Look, it’s just reality. Syria – by World Bank estimates, about – more than $200 billion to reconstruct Syria. It’s probably many multiples of that, and the international community is not going to come to the aid of Syria until there is a credible political horizon that can lead to a credible transition in Damascus. That is the reality. So we are working through this two-phase structure and are very committed to that roadmap that is outlined in UN Security Council Resolution 2254.
Let me just jump over to Iraq, and I’ll start with the yellow gumball number five. The number five is just to the west now of Tal Afar, and I have it there because Mosul – as you know, the battle of Mosul has now completed, but since the battle has completed, again, the less glamorous but just as important phase of stabilization and humanitarian support is very much underway. And again, this is very important. The reason we brought almost 70 countries here to the State Department in March was to make sure we had the resources necessary for the post-ISIS phase in Mosul. In total in Mosul, we saw 940,000 – the scale of Mosul compared to Raqqa is just – it’s really hardly – not even comparable. Raqqa, as I mentioned, we think there’s about 25,000 civilians in Raqqa; Mosul is a city of about 1.5 million people. Displaced from Mosul total – about 940,000 Moslawis were displaced from the fighting, but most importantly, all of them received aid. This is almost, again, unprecedented in terms of a humanitarian response. You did not see thousands of people stranded. All of them received aid and assistance, and this was because of the planning that went into the humanitarian response plan together with the military plan.
Of the $2 billion that was raised in March – that’s about 500 million or so from the U.S. – again, the ratio that we’ve mentioned before, we try to make sure that it’s about three or four to one in terms of coalition contributions to U.S. contributions when it comes to stabilization and humanitarian response, and that’s a ratio we are looking to grow over the coming weeks. Currently in Mosul about 838,000 people remain displaced. We’ve had returnees of about 240,000.
We’re working very hard now in west Mosul – when I say “we,” I mean the Government of Iraq, our coalition, the United Nations, and the people of Nineveh Province – on stabilization projects. So in west Mosul, where the damage is far more extensive than east Mosul, engineers – part of our stabilization program funded in part by our coalition – they’ve assessed about 200 schools, 20 electrical substations, seven sewage treatment plants, hospitals, police stations, again, de-mining, making sure they’re refurbished to set the conditions for people to return. The model is east Mosul, where the battle ended about six months ago, and we already have – about 350,000 children are back in school and the population has really returned. And if you talk to people who have walked the streets of east Mosul, I think they come back with that – with that story, seeing it with their own eyes. A lot of problems, to say the least, but we’re seeing people return to their homes and we’re seeing life return.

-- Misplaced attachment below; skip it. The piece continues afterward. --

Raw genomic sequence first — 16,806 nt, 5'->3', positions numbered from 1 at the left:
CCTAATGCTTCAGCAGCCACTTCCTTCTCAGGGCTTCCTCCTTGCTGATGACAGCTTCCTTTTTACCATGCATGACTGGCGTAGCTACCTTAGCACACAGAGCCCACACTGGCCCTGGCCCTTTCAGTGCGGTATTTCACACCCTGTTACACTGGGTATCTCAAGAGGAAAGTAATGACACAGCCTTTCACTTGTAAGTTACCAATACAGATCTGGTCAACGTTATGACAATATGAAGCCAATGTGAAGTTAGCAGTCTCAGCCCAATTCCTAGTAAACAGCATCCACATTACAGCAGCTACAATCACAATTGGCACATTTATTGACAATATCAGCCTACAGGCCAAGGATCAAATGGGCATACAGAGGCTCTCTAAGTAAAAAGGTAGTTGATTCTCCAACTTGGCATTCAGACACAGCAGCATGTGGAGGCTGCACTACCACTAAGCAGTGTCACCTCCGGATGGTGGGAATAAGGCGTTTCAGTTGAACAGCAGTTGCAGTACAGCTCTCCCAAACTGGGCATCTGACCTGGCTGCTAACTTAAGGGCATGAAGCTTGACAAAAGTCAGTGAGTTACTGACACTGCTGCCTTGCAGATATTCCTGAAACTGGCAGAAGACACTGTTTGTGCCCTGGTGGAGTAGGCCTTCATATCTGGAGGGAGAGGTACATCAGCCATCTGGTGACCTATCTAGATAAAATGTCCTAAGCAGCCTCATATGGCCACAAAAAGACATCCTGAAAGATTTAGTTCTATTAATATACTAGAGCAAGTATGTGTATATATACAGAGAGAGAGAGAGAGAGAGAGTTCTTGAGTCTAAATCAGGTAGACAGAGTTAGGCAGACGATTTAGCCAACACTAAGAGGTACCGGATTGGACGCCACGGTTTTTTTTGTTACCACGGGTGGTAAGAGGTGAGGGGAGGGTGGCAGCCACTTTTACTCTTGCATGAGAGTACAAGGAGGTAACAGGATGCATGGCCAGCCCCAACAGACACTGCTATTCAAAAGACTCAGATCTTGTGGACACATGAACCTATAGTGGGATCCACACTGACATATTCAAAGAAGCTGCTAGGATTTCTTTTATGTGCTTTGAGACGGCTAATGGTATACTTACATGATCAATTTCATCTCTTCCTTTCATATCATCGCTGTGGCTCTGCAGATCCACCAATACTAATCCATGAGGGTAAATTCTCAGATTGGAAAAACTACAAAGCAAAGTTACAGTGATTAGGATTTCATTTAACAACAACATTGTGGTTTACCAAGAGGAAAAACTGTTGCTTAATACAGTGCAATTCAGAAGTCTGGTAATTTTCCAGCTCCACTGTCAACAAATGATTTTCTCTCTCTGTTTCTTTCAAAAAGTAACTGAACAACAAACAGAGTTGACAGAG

Long-term reconstruction, as the Secretary mentioned. We’re focused on the immediate stabilization. Long-term reconstruction is not – again, don’t look to the United States to fit the bill for long-term reconstruction. This is an international problem. ISIS is a challenge for the entire world. That is why we built a coalition of 74 partners, one of the largest coalitions in history, and I also give great credit to the Iraqi Government because they are looking to fund – how to fund their long-term reconstruction needs. They have a standby arrangement with the IMF, and they just passed a very difficult budget amendment through their parliament. This is the kind of the difficult stuff that doesn’t get much attention, but that really pays dividends down the road. That releases another nearly a billion dollars from the IMF.
They, the Iraqi Government, unveiled their – what they call 2030 vision to the World Bank a couple weeks ago about reforms that they are committed to to help fuel their international financing of their reconstruction. And Kuwait, His Highness, the Emir Sheikh Sabah, has announced that Kuwait will host a long-term reconstruction conference for Iraq probably in the early part of next year. So those are obviously efforts that we will support.